Tuesday, June 08, 2010
Ind. Decisions - One Indiana case and one interesting tax case from 7th Circuit today
In U.S. v. Arita-Campos (ND Ind., Simon), a 13-page opinion, Judge Kanne writes:
In September 1993, fourteen-yearold Mario Arita-Campos was apprehended by immigration officials. Because he had entered the United States illegally without inspection, immigration officials determined that he was deportable. When Arita-Campos subsequently failed to appear at his scheduled deportation hearing in February 1994, he was ordered deported in absentia. That order was never executed, however, because Arita-Campos never appeared for deportation. After being apprehended again nearly ten years later in Illinois, in 2004 the government finally deported Arita- Campos per the original order of deportation.In Cathy Marie Lantz v. IRS (U.S. Tax Ct.), a 17-page decision by Judge Posner, the issue is the application of the "innocent spouse rule."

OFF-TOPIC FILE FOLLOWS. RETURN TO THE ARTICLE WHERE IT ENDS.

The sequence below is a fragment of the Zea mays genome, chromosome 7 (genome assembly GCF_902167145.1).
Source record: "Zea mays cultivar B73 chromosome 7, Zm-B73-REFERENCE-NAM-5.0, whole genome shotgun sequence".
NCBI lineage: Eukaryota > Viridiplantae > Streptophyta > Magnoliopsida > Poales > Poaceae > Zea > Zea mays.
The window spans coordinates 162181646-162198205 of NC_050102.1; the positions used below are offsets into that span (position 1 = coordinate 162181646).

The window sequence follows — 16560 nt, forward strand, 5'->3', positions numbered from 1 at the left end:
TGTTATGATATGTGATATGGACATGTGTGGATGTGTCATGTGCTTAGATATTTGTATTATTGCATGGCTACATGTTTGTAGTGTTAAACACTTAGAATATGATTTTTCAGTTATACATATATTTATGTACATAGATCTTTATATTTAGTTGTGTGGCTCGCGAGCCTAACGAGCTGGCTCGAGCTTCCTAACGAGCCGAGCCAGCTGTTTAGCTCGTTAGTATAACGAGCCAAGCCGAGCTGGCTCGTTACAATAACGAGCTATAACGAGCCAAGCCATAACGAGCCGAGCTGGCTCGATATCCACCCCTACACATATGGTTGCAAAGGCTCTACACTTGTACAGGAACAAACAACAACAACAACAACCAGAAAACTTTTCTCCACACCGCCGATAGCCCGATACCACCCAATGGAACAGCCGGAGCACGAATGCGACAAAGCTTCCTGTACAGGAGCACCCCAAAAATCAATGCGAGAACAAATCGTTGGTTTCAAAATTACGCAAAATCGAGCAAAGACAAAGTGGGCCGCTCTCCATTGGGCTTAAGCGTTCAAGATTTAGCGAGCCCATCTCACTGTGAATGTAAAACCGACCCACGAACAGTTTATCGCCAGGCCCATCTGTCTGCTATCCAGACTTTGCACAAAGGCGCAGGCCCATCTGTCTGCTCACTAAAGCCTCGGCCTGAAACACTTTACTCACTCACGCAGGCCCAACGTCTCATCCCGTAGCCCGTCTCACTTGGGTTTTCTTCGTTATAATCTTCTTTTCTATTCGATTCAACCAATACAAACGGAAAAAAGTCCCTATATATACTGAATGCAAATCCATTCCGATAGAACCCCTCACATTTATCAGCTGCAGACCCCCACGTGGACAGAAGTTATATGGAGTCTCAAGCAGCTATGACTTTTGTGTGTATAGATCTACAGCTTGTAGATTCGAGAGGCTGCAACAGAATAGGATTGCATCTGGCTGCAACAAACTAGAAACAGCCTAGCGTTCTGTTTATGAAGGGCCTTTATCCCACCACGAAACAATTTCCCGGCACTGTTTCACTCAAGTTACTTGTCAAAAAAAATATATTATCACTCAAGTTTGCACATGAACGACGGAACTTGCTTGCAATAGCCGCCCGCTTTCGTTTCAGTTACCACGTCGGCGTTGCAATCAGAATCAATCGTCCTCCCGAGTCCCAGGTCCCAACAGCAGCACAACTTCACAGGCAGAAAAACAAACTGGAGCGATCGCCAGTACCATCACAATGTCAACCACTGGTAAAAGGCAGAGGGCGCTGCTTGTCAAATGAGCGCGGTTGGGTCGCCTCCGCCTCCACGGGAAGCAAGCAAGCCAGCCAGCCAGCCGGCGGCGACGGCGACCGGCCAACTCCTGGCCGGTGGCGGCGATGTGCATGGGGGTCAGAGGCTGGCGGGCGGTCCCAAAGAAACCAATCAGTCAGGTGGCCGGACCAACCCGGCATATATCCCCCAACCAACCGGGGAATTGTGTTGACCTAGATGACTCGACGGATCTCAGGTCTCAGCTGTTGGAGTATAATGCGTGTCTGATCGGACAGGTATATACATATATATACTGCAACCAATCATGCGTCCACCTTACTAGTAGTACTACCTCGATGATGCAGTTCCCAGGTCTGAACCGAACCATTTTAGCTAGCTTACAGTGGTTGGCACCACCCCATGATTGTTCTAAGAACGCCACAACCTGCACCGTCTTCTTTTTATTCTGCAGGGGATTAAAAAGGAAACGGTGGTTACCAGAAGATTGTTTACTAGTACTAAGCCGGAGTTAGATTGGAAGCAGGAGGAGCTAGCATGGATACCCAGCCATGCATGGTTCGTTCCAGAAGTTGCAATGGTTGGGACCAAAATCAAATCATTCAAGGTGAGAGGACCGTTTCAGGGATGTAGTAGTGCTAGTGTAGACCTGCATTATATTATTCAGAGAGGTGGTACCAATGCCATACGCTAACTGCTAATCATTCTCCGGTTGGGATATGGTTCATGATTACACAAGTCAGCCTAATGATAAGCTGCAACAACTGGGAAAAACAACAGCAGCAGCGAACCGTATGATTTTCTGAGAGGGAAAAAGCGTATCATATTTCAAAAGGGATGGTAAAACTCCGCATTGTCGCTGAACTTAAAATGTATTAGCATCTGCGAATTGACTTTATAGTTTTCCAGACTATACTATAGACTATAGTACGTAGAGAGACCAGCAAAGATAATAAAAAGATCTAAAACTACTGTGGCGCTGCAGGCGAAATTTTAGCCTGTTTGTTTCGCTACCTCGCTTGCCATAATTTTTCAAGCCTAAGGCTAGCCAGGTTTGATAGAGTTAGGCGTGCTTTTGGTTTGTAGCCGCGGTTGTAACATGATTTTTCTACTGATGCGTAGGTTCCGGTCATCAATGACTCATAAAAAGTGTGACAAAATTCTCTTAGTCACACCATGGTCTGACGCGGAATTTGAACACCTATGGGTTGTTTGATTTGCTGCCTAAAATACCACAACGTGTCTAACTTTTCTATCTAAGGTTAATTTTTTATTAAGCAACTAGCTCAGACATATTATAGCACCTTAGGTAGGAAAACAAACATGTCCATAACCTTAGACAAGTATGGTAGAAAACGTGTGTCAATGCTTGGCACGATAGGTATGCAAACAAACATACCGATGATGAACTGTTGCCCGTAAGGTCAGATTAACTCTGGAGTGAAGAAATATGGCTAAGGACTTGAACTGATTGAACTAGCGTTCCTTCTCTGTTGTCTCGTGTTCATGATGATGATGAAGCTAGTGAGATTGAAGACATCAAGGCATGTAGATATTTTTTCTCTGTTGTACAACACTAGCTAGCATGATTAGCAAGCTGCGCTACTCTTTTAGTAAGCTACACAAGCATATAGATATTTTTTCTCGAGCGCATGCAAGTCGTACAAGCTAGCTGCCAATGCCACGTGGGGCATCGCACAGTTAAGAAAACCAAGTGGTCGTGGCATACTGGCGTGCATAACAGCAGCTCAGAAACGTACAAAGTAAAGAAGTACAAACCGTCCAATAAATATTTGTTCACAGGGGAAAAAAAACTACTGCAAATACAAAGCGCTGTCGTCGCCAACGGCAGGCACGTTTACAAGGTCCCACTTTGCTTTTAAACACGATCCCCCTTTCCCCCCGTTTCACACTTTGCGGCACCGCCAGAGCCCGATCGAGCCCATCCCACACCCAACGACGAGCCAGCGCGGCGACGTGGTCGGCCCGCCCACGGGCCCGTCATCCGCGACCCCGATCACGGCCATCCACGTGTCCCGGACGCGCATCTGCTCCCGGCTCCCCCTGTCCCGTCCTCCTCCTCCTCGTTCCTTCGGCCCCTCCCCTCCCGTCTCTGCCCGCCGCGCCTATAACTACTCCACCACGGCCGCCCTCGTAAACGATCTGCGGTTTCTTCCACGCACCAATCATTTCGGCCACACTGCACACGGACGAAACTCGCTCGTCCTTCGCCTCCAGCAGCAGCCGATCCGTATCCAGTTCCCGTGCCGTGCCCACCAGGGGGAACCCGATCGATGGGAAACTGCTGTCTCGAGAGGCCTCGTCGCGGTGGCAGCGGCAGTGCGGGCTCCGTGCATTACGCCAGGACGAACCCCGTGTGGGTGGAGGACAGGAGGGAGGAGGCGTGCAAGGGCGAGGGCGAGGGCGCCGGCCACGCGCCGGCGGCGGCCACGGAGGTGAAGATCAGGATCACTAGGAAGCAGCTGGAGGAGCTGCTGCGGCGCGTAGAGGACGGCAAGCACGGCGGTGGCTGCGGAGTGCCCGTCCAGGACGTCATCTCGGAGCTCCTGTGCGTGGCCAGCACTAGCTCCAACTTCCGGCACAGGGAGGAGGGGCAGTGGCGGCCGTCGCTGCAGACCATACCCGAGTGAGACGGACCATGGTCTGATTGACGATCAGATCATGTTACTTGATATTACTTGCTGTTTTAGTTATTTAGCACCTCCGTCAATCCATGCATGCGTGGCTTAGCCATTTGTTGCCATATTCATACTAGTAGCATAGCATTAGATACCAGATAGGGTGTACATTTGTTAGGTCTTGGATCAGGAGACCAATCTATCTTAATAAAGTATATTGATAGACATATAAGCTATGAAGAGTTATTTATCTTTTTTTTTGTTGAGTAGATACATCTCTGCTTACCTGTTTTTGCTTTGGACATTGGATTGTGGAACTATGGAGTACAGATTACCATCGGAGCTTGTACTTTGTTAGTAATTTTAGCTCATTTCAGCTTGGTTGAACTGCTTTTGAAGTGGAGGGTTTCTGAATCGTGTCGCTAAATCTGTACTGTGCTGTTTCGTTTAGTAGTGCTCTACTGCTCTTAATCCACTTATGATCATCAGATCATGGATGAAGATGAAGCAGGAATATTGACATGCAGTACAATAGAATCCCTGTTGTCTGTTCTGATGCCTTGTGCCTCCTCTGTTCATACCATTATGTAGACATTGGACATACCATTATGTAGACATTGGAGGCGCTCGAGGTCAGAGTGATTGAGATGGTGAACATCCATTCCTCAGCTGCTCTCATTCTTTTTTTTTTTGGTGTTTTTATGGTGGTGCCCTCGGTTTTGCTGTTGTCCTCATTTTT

Not to be deterred, Arita-Campos re-entered the country sometime during the following year, 2005. This time he was caught and charged with illegal re-entry after being deported in violation of 8 U.S.C. § 1326(a). But because the 1994 order of deportation, which is the underlying basis for the current offense, was entered in absentia, Arita-Campos moved to dismiss the 2005 indictment, alleging that he never received notice of the 1994 deportation hearing. After the district court denied Arita-Campos’s motion to dismiss the indictment, he pled guilty to the charged conduct but reserved his right to appeal the denial of his motion to dismiss. We now affirm.
Posted by Marcia Oddi on June 8, 2010 01:50 PM
Posted to Ind. (7th Cir.) Decisions